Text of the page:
Piezoelectric vs. conventional drilling in implant site preparation: pilot controlled randomized clinical trial with crossover design
Canullo L, Peñarrocha D, Peñarrocha M, Rocío AG, Peñarrocha Diago M. Piezoelectric vs. conventional drilling in implant site preparation: pilot controlled randomized clinical trial with crossover design. Clin Oral Implants Res. 2014 Dec;25(12):1336-43.
To compare implant stability throughout osseointegration, peri-implant marginal bone loss, and success rates of implants placed with conventional and mixed drilling/piezoelectric osteotomy.
MATERIALS AND METHODS:
A pilot randomized–controlled trial was performed on 15 patients. Each patient received two implants in the mandibular molar region. All sites were prepared with conventionally up to the 2.8 mm wide drill. Osteotomies were randomly finalized with a 3 mm diameter drill (control group) or with two consecutive ultrasonic tips (2.8 mm and 3 mm wide, respectively) (test group). Resonance frequency analysis measurements were taken at implant placement and after 1, 3, 8, and 12 weeks. Peri-implant marginal bone loss 12 months after loading was calculated using periapical radiographs. Wilcoxon test for related samples was used to study differences in implant stability and in peri-implant marginal bone loss between the two groups.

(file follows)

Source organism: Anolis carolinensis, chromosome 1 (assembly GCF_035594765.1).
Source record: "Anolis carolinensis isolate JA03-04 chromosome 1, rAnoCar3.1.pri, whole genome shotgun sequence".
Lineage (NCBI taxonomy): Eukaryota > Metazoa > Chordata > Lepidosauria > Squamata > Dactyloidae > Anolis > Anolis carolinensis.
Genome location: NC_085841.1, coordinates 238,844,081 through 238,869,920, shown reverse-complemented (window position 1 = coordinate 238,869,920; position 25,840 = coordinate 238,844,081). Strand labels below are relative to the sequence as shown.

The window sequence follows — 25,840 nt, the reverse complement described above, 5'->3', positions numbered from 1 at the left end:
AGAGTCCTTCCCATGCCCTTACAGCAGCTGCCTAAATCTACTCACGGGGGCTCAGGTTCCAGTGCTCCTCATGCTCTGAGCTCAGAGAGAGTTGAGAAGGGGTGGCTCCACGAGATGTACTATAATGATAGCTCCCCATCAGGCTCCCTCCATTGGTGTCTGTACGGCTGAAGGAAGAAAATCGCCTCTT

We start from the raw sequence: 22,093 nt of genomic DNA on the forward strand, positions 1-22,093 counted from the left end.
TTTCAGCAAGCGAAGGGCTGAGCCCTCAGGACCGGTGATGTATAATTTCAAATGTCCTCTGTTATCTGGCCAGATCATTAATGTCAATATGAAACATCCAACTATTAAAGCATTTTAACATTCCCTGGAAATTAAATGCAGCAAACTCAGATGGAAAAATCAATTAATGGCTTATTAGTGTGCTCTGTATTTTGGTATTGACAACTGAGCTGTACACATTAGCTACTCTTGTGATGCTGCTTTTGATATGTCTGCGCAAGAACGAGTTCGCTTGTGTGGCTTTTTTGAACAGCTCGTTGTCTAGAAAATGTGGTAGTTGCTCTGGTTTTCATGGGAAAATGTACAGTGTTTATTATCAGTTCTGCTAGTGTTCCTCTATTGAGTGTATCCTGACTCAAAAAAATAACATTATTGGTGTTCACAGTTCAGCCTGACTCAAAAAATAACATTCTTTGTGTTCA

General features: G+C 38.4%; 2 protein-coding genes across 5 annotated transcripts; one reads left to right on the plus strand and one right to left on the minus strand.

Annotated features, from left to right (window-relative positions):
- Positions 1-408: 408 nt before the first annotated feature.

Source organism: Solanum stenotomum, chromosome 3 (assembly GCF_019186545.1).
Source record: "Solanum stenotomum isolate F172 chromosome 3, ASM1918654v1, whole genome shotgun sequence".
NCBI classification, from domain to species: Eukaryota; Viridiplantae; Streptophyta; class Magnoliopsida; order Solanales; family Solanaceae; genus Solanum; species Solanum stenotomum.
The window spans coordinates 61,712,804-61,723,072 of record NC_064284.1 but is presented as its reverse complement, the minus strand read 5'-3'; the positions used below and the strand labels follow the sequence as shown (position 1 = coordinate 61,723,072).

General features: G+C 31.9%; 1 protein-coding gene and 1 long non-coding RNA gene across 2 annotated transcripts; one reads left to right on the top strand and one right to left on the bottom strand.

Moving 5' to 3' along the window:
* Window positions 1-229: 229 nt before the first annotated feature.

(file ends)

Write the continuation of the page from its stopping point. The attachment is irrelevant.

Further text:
Twenty-nine of 30 implants osseointegrated successfully (one failure in the control group). Stability was significantly higher in the test group at the 8th week assessment; differences were non-significant at all other time-points. Longitudinally, differences were observed between the patterns of implant stability changes: in the test group stability increased more progressively, while in the control group an abrupt change occurred between the 8th and 12th weeks assessments. No difference was found in peri-implant marginal bone loss between the groups. All 29 implants were functionally successful at the 15-month visit.
Within the limit of this pilot study (small sample size, short follow-up), data suggested that implant stability might develop slightly faster when implant site osteotomy is performed with a mixed drilling/ultrasonic technique.